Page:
This is not to understand that the use of the health service is responsible for measures culminating in the increased of incidence, but that the fragmentation of service and the lack of responsibility in caring are related to a way of organizing work and decision-making processes in organizations that contribute to the health professionals reduce their work object (and therefore its clinical responsibility) to procedures, diseases or body parts (rather than take responsibility for people globally)29. The fact is that the denied access to dental services in childhood resulted in the accumulation of oral health needs along life course, causing an increased incidence of caries in youth, probably making them seek the service because of pain or treatment.

The epidemiological survey of oral health in a national based study conducted in Brazil revealed that the main reason for visiting a dentist in all age groups was for pain or treatment, then it showed that most people who use dental services in the country are those that have some need for oral health2, which suggests the possibility of visiting the dentist in the last twelve months in adolescence is only performed by individuals who have the most need.

Other studies have also identified a higher prevalence of caries in those adolescents who visited the dentist because of pain or restoration when compared with those who visited the dentist because of prevention, as observed in this study30-32. In the cohort study developed in New Zealand, it was found that those individuals who only visit the dentist when dental problem appear had worse impact of oral health on daily living and quality of life24.

With respect to participation in collective actions in oral health in adolescence such as topical fluoride application, whether as a mouthwash or gel, and supervised oral hygiene introduced itself as a risk factor for increased incidence of caries in youth, a fact that should be analyzed with caution given the vast literature concerning the preventive effect of the methods of fluoride. These findings could be related to bias of information regarding the real understanding on what would be particularly collective actions in oral health itself from the interviewed. This is quite often confused even by health professionals to perform these actions within the clinic33. Furthermore, this finding indicates the need to reassess the protocols of collective action on oral health in the city.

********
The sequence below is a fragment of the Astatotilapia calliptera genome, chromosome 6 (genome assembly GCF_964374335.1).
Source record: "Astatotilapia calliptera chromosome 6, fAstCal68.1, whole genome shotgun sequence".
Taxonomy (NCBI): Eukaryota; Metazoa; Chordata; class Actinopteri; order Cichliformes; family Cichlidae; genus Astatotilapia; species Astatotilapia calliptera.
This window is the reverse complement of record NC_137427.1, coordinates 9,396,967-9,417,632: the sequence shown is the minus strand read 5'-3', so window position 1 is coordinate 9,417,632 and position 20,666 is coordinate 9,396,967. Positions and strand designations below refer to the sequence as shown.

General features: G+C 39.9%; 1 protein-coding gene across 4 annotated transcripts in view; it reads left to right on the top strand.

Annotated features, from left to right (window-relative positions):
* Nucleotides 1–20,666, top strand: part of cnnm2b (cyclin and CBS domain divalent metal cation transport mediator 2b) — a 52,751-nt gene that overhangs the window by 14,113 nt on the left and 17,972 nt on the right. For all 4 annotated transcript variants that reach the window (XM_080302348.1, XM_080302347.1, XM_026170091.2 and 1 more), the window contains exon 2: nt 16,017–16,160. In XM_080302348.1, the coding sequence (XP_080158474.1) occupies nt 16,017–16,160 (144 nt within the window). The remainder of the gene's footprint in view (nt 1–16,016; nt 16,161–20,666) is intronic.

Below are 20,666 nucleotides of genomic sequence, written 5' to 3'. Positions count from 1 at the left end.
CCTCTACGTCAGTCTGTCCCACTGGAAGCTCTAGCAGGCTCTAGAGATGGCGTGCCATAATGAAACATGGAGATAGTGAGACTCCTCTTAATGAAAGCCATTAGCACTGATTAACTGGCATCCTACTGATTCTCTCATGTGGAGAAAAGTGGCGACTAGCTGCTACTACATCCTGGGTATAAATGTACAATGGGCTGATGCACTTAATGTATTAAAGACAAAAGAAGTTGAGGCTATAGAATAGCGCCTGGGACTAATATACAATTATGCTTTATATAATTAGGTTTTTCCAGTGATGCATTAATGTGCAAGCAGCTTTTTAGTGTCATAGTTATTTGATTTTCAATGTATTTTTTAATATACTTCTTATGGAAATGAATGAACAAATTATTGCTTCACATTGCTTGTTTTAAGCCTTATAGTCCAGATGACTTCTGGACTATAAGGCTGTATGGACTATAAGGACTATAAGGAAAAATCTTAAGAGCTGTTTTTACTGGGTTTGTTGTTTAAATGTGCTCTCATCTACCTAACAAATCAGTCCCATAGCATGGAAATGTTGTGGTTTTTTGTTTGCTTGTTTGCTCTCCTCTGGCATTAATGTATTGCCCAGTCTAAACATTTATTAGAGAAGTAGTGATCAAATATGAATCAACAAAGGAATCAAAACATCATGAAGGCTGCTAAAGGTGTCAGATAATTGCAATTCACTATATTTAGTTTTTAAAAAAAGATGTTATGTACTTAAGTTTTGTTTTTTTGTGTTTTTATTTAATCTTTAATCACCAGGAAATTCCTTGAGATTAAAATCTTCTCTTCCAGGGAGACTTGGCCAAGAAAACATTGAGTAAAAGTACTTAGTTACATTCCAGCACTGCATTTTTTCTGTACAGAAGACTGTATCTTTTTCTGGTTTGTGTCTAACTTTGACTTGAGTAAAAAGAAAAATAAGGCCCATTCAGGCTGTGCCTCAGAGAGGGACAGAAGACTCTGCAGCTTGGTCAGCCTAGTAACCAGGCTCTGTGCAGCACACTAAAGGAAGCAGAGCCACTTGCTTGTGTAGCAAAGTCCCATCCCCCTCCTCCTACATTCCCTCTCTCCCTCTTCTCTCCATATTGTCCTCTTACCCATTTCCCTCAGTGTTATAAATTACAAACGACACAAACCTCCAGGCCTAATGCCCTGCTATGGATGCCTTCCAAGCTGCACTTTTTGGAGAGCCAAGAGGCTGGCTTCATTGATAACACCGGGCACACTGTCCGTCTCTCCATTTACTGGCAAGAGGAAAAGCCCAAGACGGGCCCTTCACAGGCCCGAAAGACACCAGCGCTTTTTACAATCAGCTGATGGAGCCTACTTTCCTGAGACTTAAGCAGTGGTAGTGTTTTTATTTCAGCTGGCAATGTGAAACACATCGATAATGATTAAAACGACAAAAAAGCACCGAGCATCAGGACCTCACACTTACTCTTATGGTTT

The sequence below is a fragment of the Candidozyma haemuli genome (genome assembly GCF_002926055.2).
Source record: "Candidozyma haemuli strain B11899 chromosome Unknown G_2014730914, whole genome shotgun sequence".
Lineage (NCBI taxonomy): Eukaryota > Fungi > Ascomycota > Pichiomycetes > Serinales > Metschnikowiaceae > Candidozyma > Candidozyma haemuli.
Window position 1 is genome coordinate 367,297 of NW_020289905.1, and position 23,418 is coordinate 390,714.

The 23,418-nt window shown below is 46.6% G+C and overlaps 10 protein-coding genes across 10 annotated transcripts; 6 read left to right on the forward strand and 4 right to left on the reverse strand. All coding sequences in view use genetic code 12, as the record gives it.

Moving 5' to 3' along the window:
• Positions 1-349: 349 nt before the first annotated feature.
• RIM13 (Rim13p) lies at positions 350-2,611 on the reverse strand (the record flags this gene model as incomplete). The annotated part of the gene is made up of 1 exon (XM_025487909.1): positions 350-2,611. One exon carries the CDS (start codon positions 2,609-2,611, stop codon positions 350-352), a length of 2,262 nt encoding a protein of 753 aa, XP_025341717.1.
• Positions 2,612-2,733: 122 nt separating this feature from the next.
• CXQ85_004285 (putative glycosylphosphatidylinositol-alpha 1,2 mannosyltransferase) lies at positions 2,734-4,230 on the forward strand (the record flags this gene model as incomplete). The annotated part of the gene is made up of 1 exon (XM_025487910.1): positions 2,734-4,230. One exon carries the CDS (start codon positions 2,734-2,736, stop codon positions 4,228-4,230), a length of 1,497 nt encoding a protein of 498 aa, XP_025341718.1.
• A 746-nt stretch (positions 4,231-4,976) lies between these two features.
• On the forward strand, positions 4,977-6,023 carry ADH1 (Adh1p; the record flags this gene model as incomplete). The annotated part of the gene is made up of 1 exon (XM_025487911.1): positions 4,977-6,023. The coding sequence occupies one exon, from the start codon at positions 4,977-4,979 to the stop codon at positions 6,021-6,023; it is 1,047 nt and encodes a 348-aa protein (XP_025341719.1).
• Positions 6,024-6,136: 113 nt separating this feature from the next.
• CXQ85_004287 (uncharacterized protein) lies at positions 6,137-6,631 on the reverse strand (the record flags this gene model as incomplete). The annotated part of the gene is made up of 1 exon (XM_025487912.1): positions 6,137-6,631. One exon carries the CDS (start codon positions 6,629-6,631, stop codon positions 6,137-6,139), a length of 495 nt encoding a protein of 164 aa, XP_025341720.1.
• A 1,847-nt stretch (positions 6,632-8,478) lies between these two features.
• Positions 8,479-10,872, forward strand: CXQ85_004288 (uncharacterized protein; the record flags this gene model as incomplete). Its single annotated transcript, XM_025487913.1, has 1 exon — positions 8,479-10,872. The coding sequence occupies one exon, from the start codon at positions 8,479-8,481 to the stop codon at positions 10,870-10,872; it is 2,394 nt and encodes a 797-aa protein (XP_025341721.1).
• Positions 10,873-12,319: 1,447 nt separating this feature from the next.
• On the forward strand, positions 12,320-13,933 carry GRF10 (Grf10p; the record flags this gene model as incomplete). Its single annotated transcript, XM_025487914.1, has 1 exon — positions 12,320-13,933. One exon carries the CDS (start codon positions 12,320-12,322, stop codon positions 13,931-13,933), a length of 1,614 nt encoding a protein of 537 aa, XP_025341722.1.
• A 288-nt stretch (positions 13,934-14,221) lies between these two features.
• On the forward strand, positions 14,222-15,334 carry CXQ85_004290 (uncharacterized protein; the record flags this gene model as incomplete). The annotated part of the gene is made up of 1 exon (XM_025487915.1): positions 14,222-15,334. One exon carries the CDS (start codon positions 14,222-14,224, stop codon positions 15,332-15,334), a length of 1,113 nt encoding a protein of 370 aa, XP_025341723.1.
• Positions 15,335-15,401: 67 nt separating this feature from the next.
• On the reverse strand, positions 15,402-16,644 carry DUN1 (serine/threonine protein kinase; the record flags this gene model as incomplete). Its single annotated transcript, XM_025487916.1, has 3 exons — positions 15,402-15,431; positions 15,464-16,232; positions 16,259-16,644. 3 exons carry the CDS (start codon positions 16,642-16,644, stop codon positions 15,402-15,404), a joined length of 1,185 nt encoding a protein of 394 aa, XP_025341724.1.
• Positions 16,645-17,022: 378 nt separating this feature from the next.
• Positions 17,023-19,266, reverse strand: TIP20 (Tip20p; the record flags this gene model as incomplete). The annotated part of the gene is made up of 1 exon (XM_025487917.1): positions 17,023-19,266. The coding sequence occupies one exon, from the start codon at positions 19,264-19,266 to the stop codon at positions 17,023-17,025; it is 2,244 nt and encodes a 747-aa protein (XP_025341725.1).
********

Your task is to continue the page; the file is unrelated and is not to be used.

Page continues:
Deny access to the dentist during infancy implies accumulation of oral health needs throughout life, this reveals a critical period for oral health in youth. It is important to identify “windows of opportunity”, considered the period of life in which the risk for the disease is higher and when interventions may have greater long-term benefits for the promotion of oral health and reduce inequalities34,35. Protect children from the effects of socioeconomic adversity could reduce the burden of disease experienced by adults11. Then, it is necessary to increase the access to oral health care during childhood, especially actions of promotion and prevention.

A limitation of this study refers to very large interval between waves, six years, where other events related to oral health and the socioeconomic trajectory could have occurred and were not identified in the waves of the cohort, and hinder the monitoring of individuals, which can lead to selection biases. It should also be noted that the lack of external financing greatly hindered the possibility of obtaining other sources of information to access the participants of the study, which contributed to losses along the third wave.

This study revealed that the use of services and oral health actions during the adolescence and youth have not been sufficient to reduce inequities in oral health. When health services are organized in a universal and equitable form, they try to compensate, at least in part, the damaging results of the social inequalities to groups most vulnerable7.

There is therefore a challenge approach not only as dental locus service, but as the responsible for health care population, incorporating the broad concepts of health promotion36 and appropriating active methodologies in educational guidelines37 aimed empowerment of the population. For this it is essential that higher education institutions effectively focus the training to develop skills and abilities in health care, lifelong learning and communication38.

Thus, it is important that managers reorganize oral health services in order to proceed mainly on equity of attention thereby reducing oral health inequities. Finally, it was found that greater social deprivation throughout life indicates a higher incidence of dental caries among adults and youth.


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Received: April 17, 2015; Revised: September 02, 2015; Accepted: September 04, 2015


AKM Teixeira participated in all stages of manuscript, AG Roncalli and LRA Noro attended the study design, analysis and interpretation data and critical review.